Changes in recreation demand align with placemaking in Michigan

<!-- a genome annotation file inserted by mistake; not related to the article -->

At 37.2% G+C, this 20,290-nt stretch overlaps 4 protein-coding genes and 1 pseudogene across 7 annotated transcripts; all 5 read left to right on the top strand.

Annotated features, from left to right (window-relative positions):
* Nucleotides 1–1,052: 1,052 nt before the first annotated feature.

two cyclist mountainbiker during a race in the woods“People choose to settle in places that offer the amenities, social and professional networks, resources and opportunities to support thriving lifestyles. Michigan can attract and retain talent – especially young, knowledge-based talent – by focusing on how best to take advantage of the unique placemaking assets of our regional communities,” says the State of Michigan’s website.For the past six years the state’s planning and economic development teams have focused their resources on creating attractive, healthy places to live and work. At the same time, the forms of recreation that are expanding are those favored by the very millennials placemaking targets. “Think REI instead of Cabela’s,” says this Bridge Magazine article.Bridge reports that since 2009, the number of resident hunters in Michigan dropped 10 percent and the number of fishing licenses fell by a third.“It is a different mentality,” said Brad Garmon of the Michigan Environmental Council. “The hunting and fishing generation was a lot about family, going away to deer camp together. The millennial generation is much more about weaving activities into their daily life.” Those activities include hiking, climbing, mountain biking, paddleboarding, geocaching and kayaking.The city of Marquette targets mountain bikers and, yes, surfers. Alpena promotes shipwreck diving, Tawas provides ideal winds for kiteboarders. If Grand Rapids can gain the necessary federal approvals, changes to the downtown portion of the Grand River could result in $16 to $19 million in annual economic impact from water tourism.